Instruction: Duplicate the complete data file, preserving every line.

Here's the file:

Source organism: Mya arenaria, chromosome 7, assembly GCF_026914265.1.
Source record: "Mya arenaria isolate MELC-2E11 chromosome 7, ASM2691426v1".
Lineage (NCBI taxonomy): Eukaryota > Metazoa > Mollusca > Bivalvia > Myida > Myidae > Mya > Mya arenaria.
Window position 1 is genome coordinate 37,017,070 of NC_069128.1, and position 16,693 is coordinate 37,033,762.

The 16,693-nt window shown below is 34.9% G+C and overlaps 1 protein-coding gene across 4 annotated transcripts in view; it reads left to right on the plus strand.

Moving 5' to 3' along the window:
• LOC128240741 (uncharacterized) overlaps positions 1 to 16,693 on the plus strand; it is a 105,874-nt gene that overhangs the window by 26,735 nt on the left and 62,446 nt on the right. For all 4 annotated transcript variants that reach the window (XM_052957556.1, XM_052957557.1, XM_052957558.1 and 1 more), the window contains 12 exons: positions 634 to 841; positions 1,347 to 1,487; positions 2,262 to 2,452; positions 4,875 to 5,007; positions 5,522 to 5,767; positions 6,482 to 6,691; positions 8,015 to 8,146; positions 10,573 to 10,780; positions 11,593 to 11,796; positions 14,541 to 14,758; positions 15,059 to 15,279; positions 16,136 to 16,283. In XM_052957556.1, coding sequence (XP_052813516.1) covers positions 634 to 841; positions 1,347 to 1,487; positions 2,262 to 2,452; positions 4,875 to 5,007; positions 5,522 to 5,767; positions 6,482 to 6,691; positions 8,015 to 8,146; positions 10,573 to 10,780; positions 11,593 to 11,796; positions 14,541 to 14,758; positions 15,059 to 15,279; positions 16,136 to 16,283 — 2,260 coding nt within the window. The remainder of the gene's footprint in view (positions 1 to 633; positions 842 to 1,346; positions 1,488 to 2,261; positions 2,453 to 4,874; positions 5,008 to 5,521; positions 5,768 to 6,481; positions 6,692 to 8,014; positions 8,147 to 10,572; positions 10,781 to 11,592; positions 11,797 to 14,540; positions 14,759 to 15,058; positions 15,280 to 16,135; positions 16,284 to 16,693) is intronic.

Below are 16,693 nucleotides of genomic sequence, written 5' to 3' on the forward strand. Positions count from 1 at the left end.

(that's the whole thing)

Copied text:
Source organism: Mya arenaria, chromosome 7, assembly GCF_026914265.1.
Source record: "Mya arenaria isolate MELC-2E11 chromosome 7, ASM2691426v1".
Lineage (NCBI taxonomy): Eukaryota > Metazoa > Mollusca > Bivalvia > Myida > Myidae > Mya > Mya arenaria.
Window position 1 is genome coordinate 37,017,070 of NC_069128.1, and position 16,693 is coordinate 37,033,762.

The 16,693-nt window shown below is 34.9% G+C and overlaps 1 protein-coding gene across 4 annotated transcripts in view; it reads left to right on the plus strand.

Moving 5' to 3' along the window:
• LOC128240741 (uncharacterized) overlaps positions 1 to 16,693 on the plus strand; it is a 105,874-nt gene that overhangs the window by 26,735 nt on the left and 62,446 nt on the right. For all 4 annotated transcript variants that reach the window (XM_052957556.1, XM_052957557.1, XM_052957558.1 and 1 more), the window contains 12 exons: positions 634 to 841; positions 1,347 to 1,487; positions 2,262 to 2,452; positions 4,875 to 5,007; positions 5,522 to 5,767; positions 6,482 to 6,691; positions 8,015 to 8,146; positions 10,573 to 10,780; positions 11,593 to 11,796; positions 14,541 to 14,758; positions 15,059 to 15,279; positions 16,136 to 16,283. In XM_052957556.1, coding sequence (XP_052813516.1) covers positions 634 to 841; positions 1,347 to 1,487; positions 2,262 to 2,452; positions 4,875 to 5,007; positions 5,522 to 5,767; positions 6,482 to 6,691; positions 8,015 to 8,146; positions 10,573 to 10,780; positions 11,593 to 11,796; positions 14,541 to 14,758; positions 15,059 to 15,279; positions 16,136 to 16,283 — 2,260 coding nt within the window. The remainder of the gene's footprint in view (positions 1 to 633; positions 842 to 1,346; positions 1,488 to 2,261; positions 2,453 to 4,874; positions 5,008 to 5,521; positions 5,768 to 6,481; positions 6,692 to 8,014; positions 8,147 to 10,572; positions 10,781 to 11,592; positions 11,797 to 14,540; positions 14,759 to 15,058; positions 15,280 to 16,135; positions 16,284 to 16,693) is intronic.

Below are 16,693 nucleotides of genomic sequence, written 5' to 3' on the forward strand. Positions count from 1 at the left end.